Location | History | Leadership

front doorEventric is a provider of software and online services for the professional live entertainment industry. Eventric's solutions promote connectivity, community, and competency, making the production of live events more profitable and effective.

We're a tribe of professionals dedicated to making the very best tools and solutions for the people and businesses who make their living performing and presenting live events. Our employees have worked in the entertainment industry including a couple "should've made it" bands out of Chicago (The Drovers and The Baldwin Brothers). Our mission is to make the live entertainment world a more efficient industry, making shows more profitable for the creators and performers. If they keep creating, we all benefit.




We're located in the Wicker Park neighborhood of Chicago and it's a great place for us to be.  Almost every tour comes through Chicago. We have a great variety of clubs, theaters, sheds, and stadiums.  Festivals are as numerous as potholes in the spring - we have Lollapalooza, Pitchfork, Crossroads, Chicago Blues Festival, Taste of Chicago, and Ravinia.  From Chess Records to Kanye West; from Ministry to Wilco - Chicago artists and institutions have had a large influence in the industry and we're honored to continue in that tradition.



Eventric originally began as Production Consultants Guild in 2000. With the release of Master Tour Database, the company pioneered the use of database-driven applications within the concert touring industry. The application's user base grew steadily as industry insiders spread the word. Master Tour Database quickly began to make tours run more professionally and simplify life for touring professionals.

Master Tour Database eventually acquired some of the industry's top grossing artists including the Dave Matthews Band, The Dead, Green Day, and The Black Eyed Peas as well as many smaller acts. Over the years, performers of all sizes helped us develop the rich set of road-ready applications that are in our software today.

In 2008 Eventric developed and launched LIVE ACCESS, a web-based application to facilitate the process of requesting, purchasing, and confirming of VIP and guest ticket access for live events. The online service was a huge success, gaining notable acts such as Jonas Brothers, The Eagles, Britney Spears as well as corporate customers like SAP for its Sapphire User Conference.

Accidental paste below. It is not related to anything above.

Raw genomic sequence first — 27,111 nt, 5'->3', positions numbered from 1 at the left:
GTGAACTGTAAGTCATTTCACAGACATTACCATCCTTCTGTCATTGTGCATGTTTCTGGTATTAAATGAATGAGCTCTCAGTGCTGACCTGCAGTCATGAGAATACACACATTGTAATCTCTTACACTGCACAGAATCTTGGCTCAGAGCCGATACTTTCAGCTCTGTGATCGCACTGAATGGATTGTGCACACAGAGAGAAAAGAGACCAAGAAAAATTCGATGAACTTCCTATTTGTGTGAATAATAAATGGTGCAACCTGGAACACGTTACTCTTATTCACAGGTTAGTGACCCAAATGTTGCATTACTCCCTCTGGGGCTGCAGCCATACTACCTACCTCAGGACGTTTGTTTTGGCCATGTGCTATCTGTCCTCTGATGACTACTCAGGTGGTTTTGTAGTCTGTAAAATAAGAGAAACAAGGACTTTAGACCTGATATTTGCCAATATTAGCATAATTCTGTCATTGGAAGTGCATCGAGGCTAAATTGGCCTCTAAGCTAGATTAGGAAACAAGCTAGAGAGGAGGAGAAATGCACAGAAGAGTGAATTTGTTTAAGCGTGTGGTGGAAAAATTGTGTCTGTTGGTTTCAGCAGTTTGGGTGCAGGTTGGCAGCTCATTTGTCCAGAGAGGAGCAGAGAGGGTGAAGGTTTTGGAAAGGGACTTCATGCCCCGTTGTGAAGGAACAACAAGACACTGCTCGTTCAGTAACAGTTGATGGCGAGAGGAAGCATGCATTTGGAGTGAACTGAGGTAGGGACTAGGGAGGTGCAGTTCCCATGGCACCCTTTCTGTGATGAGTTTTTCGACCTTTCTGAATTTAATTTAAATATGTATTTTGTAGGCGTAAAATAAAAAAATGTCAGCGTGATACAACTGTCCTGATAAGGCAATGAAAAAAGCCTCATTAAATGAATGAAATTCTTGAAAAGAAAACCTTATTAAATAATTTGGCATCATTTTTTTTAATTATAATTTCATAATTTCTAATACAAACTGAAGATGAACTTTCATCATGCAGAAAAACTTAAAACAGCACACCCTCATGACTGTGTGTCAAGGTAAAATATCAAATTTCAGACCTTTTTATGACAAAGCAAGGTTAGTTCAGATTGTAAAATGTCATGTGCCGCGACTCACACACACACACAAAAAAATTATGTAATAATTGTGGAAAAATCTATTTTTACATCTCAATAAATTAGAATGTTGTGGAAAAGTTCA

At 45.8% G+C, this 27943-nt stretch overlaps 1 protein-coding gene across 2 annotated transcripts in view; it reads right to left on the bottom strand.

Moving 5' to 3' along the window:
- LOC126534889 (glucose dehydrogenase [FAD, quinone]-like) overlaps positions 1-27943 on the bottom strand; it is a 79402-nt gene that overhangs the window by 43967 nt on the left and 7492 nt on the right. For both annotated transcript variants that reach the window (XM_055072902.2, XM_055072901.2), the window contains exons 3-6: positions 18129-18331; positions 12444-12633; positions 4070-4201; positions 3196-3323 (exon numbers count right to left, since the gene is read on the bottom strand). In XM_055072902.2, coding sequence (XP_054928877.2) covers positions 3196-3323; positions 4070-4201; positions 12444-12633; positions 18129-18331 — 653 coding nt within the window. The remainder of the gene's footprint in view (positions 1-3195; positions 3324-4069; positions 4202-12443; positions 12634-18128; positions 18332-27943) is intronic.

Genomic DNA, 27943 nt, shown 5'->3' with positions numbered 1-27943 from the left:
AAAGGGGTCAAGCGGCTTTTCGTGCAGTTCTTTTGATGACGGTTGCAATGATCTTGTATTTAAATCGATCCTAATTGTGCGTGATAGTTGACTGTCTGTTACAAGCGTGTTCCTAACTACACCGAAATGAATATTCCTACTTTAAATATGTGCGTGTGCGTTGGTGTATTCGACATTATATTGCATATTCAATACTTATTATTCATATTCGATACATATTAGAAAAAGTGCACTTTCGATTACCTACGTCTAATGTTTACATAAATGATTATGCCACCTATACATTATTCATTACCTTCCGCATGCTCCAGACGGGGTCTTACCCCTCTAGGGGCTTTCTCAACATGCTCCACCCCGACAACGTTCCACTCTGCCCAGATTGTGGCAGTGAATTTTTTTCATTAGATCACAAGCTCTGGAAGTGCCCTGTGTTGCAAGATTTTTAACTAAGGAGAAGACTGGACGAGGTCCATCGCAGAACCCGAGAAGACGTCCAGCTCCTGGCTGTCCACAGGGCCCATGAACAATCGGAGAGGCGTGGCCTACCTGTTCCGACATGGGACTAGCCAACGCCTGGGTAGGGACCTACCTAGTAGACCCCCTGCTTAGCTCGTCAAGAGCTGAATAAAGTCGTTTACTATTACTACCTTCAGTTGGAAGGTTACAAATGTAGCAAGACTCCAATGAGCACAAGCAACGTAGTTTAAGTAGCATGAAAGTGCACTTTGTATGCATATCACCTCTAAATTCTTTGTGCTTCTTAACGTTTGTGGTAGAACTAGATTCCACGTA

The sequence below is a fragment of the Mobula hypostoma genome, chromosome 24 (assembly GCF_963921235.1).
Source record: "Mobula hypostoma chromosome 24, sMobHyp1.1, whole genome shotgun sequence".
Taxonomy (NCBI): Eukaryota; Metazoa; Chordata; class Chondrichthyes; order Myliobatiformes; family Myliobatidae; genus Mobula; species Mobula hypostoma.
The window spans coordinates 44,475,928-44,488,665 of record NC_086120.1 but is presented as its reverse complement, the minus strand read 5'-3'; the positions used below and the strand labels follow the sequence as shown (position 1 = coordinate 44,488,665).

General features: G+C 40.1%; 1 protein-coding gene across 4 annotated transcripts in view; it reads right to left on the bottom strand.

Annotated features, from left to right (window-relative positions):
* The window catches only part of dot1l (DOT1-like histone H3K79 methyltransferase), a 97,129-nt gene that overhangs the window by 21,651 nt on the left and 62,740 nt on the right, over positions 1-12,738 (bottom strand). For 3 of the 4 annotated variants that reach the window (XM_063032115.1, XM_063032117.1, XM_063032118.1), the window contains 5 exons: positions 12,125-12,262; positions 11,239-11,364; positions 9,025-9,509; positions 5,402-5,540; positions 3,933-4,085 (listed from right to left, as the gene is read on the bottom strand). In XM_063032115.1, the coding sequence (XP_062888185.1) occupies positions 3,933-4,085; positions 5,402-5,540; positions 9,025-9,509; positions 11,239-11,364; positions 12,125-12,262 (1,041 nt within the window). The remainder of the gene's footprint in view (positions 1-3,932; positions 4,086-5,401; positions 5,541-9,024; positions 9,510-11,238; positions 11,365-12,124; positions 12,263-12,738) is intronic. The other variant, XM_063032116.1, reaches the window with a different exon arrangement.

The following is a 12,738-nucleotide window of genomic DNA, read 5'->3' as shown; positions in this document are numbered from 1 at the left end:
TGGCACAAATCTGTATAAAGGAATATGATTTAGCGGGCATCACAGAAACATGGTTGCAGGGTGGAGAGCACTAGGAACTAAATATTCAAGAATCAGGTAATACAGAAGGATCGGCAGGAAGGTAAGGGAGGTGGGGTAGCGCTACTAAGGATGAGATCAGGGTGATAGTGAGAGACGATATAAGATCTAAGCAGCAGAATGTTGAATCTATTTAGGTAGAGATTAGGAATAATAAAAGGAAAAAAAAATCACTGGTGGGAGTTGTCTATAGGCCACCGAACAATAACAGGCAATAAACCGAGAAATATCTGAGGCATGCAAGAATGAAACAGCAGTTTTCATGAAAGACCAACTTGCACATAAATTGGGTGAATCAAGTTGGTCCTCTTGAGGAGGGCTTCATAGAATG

In 2009, PC Guild was renamed Eventric to reflect its broader approach of providing event-based applications for the entertainment industry. Eventric released a major rewritten monthly subscription-based version of MASTER TOUR on a completely new technical architecture in 2010.

In 2012 Eventric released the live entertainment industry directory LIVE MARKETPLACE and integrated it with the MASTER TOUR tour management app.

In 2013 Eventric released MASTER TOUR 2.0 and an all-new mobile app.



Paul Bradley is the President and co-founder of Eventric. Paul was active promoting the use of technology in the music industry ever since he applied an animated .gif to his band's website in 1997. He now peddles it daily. Back in the day he used to promote unknown indie bands in college like Dave Matthews Band. He was the tour manager of the national music act The Drovers and then became the principal percussionist after the incumbent spontaneously exploded, leaving a small, green globule.  (It was more of a stain than a globule, actually.) Paul eventually received a BS from Drake University. "What's The Twitter for, again?"



Jason Hinkle is VP of Development and runs Eventric's dev team. He's a gentleman coder - and makes artsy films and music videos in his freetime with Curious Three Production Concern. A long time ago he was was the bassist and hype man of the national touring act The Baldwin Brothers. He is the developer of the hit smash iPhone app Told Ya, inspired by his cute niece Jilly Bean. Jason received a BS in Computer Science and Advanced Nerd Studies from Indiana University. He tweets @jasonhinkle but "does not know if people read them".